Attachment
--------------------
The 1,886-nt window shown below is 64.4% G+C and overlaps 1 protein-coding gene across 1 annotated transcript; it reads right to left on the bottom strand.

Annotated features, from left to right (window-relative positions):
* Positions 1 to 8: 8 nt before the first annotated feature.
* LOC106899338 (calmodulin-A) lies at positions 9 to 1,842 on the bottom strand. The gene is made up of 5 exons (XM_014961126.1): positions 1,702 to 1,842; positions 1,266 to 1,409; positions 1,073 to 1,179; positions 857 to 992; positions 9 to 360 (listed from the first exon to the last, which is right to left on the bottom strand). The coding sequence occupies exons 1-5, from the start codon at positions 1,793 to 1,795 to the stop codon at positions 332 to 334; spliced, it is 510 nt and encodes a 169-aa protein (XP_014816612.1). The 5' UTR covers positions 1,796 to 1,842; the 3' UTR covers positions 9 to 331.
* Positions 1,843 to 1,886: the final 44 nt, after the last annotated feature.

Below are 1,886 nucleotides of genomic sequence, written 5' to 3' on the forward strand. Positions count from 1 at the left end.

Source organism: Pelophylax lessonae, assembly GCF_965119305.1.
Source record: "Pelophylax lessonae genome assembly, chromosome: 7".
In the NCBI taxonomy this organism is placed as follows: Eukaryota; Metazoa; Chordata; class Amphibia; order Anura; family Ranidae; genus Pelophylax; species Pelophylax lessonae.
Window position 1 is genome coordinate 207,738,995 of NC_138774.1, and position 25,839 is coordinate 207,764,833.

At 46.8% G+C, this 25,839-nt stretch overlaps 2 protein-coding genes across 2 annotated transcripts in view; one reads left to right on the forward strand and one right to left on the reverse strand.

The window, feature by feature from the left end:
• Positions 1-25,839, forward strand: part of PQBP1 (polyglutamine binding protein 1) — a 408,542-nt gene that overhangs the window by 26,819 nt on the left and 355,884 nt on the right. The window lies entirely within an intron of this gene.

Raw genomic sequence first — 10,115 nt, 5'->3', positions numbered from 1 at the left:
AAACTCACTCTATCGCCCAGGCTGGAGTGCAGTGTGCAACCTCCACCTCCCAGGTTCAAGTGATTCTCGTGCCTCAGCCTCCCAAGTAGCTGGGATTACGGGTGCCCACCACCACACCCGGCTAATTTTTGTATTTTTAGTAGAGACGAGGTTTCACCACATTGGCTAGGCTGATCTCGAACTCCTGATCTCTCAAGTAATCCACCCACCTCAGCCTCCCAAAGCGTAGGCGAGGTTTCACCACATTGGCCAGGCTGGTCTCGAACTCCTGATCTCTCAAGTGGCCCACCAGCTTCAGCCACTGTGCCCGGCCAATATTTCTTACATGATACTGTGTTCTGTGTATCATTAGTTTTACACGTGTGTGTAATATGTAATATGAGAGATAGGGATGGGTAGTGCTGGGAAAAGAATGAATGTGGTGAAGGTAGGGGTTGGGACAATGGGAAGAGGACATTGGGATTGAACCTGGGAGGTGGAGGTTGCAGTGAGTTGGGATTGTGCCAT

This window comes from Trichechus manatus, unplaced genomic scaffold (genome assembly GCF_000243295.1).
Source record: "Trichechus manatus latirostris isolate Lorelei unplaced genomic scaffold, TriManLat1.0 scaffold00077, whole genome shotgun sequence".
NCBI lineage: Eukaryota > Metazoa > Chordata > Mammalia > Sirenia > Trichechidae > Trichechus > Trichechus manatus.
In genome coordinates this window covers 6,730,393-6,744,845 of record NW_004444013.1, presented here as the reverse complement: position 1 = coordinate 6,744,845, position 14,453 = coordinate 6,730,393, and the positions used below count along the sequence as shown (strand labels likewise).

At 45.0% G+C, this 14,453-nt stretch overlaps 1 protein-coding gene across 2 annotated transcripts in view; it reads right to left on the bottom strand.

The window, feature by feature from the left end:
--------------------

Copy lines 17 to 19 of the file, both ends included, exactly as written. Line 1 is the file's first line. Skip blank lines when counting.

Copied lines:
Source record: "Trichechus manatus latirostris isolate Lorelei unplaced genomic scaffold, TriManLat1.0 scaffold00077, whole genome shotgun sequence".
NCBI lineage: Eukaryota > Metazoa > Chordata > Mammalia > Sirenia > Trichechidae > Trichechus > Trichechus manatus.
In genome coordinates this window covers 6,730,393-6,744,845 of record NW_004444013.1, presented here as the reverse complement: position 1 = coordinate 6,744,845, position 14,453 = coordinate 6,730,393, and the positions used below count along the sequence as shown (strand labels likewise).